Down in the grungy basement of alternative hotspot The Key Club, past the bleeping arcade machines played by tour crew members, a tiny green room hides two musicians set to perform that evening. The freshest sounds of 2019 were a staple of this year’s Dirty Hit Tour, so it was only right that newly established indie-pop icons No Rome and Beabadoobee were included on the line up. The Gryphon writer Fern McErlane caught up with the pair for an intimate soundcheck chat.
Though both musicians are young, neither seemed nervous about this tour date. “Everyone here is on a similar wavelength – none of us have done many tours so we’re all experiencing this together,” No Rome tells me. “I’m the oldest person on this tour – I’m only 22! But I still feel like I’m 19 experiencing stuff for the first time.”
Beabadoobee, only 19 herself, admits: “I’ve been on tour for three months straight now so I’m a little tired! It’s made me grow so much as a person – you learn a lot about people once you live with them. And I’m away from my family and boyfriend and such. But every show so far has been good- at Brighton it made me cry because everyone knew the words to ‘Coffee’.”
Both artists were discovered by indie label Dirty Hit and quickly signed, transitioning from bedroom-recorded tracks to professional studios after being snapped up. Bea gushes about the experience: “I work with a lot of people at Dirty Hit who are really cool, and helped produce ‘Loveworm‘. And we have the studio with so much equipment and instruments – it influenced me to develop my sound just through playing with things!” How she comes up with her songs hasn’t changed, though: “I write everything in my bedroom, just me and my guitar in front of my mirror. When I get back into my bedroom, all the writing’s gonna come out.”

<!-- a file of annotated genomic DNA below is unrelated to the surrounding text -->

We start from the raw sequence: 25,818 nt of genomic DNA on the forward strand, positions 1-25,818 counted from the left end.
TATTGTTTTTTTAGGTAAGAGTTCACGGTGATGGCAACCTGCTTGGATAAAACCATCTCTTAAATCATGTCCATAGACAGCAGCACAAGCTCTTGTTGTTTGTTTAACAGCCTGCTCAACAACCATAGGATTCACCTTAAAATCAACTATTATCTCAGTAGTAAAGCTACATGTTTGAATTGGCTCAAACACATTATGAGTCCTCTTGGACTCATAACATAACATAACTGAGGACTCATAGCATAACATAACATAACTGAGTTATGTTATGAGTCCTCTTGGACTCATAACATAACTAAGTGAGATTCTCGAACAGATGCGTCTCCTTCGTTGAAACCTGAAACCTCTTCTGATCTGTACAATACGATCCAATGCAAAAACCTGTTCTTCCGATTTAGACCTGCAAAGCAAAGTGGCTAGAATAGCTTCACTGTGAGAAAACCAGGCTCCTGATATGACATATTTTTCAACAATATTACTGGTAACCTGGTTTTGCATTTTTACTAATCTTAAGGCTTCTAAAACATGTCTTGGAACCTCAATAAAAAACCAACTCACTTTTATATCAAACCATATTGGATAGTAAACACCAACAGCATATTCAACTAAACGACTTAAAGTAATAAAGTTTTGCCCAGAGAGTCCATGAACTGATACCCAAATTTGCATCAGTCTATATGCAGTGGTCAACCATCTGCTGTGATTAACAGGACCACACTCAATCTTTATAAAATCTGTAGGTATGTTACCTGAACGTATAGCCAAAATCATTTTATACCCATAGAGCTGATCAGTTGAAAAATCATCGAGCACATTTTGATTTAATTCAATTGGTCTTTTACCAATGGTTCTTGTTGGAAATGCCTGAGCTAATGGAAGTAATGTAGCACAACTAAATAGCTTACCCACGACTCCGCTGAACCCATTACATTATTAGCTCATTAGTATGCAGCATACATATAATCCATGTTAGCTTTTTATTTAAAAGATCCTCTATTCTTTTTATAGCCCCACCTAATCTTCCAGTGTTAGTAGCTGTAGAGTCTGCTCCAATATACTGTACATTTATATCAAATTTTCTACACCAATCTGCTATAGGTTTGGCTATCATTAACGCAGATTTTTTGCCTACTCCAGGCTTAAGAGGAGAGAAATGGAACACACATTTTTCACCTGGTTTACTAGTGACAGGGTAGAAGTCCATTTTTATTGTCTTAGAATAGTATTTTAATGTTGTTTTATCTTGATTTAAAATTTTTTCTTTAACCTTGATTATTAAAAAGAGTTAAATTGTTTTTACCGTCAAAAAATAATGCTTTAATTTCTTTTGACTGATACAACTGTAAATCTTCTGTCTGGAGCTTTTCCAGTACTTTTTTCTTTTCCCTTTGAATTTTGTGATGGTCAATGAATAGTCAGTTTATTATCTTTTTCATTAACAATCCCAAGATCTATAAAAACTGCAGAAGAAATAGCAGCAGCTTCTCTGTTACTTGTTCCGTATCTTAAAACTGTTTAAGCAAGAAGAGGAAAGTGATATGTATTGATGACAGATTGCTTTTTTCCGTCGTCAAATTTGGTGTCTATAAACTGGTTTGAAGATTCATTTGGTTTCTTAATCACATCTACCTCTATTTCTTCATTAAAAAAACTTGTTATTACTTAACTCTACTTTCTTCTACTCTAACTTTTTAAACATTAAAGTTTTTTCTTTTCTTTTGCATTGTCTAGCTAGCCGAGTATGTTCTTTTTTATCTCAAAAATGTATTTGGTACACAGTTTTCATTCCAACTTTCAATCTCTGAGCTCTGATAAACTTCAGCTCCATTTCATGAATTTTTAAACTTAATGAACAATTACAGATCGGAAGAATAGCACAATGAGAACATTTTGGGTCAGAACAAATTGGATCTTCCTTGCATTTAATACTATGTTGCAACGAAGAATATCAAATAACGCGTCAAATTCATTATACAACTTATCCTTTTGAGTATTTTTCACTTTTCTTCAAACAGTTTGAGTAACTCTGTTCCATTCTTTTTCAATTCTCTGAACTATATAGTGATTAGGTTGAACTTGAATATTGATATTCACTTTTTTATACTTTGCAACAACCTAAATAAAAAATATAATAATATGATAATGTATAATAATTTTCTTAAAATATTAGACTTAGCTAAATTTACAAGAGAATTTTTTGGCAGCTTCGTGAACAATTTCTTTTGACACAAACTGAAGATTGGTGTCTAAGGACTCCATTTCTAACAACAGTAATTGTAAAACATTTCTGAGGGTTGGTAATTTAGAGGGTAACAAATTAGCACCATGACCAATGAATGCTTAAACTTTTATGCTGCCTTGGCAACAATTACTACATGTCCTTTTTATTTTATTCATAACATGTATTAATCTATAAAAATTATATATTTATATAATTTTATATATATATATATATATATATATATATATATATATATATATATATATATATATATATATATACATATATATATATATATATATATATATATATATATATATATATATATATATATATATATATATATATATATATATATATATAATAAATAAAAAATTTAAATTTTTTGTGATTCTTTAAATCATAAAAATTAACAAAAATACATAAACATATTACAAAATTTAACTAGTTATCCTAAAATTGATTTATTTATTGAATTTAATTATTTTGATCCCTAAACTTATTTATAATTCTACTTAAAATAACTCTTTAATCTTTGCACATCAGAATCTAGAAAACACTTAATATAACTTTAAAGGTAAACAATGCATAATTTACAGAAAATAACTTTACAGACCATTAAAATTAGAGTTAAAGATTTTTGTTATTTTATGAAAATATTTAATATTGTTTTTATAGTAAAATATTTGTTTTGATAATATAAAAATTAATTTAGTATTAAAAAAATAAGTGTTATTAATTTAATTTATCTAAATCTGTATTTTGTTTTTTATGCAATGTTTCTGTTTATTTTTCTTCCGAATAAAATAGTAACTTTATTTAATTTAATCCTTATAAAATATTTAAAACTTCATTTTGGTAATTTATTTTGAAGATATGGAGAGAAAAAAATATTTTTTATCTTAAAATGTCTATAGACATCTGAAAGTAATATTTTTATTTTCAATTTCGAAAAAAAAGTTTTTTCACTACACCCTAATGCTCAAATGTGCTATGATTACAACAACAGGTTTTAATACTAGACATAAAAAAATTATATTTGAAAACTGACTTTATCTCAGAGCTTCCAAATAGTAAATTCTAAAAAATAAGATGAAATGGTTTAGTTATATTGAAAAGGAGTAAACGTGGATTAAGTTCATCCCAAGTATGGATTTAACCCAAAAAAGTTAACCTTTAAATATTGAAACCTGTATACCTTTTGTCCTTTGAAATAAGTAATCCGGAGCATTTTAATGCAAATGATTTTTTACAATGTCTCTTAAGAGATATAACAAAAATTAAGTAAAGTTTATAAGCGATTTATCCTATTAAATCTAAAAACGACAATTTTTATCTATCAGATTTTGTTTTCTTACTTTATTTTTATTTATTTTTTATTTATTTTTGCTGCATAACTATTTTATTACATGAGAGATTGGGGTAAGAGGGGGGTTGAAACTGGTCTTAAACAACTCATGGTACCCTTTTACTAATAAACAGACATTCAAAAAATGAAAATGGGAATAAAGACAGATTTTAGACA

No Rome jokes that since being signed, he can say he’s a “real musician” now. His current biggest track, ‘Narcissist’, features Matty Healy (of The 1975 )- a connection made through the label. “Making the video for ‘Narcissist’ was cool as me and Matty intentionally wanted it to be pop – the background dancers and the giant ring prop, it’s all very on purpose.”
One thing these two artists disagree on is their own music tastes – No Rome is all about DIY production and lyricism, citing Mike Kinsella from American Football, New Wave vinyls, and his own dad. “He was like the OG bedroom producer! He bought music production stuff just for himself and he would make music just for himself, his friends and my mom to listen to. That was really cool. I think I started to make music at like age eleven or twelve – he taught me!”
Bea’s music taste is similarly close to her heart. “Kimya Dawson really inspired me to write honest and quite genuine lyrics – her soundtrack for Juno was so stripped back and acoustic, it was super cool. She’s basically everything I want to be! Plus she makes books for kids, and I always wanted to be a nursery teacher, so I’m similar to her in that way too.”
It’s getting close to their final rehearsal, so I leave the artists with a final question: what’s been the wildest moment on tour for them? Both Bea and No Rome tell me stories of nights after gigs, some of which definitely couldn’t be repeated here – but for Bea, it was a garage Christmas night in Birmingham. “All the kids there were wild. We’ve been out in a lot of different places but I think Birmingham was the craziest.” A different memory stands out for No Rome: “We once went to a bar in Glasgow and they started blasting my music – it was so weird. I like going to the club solely for club music – garage, house music. We go out a lot – maybe that’s one of my inspirations!”
Both No Rome and Beabadoobee will be writing albums after the tour, giving fans much more to look forward to. Tonight, however, is all about the kids at The Key Club – a gig that surely won’t disappoint.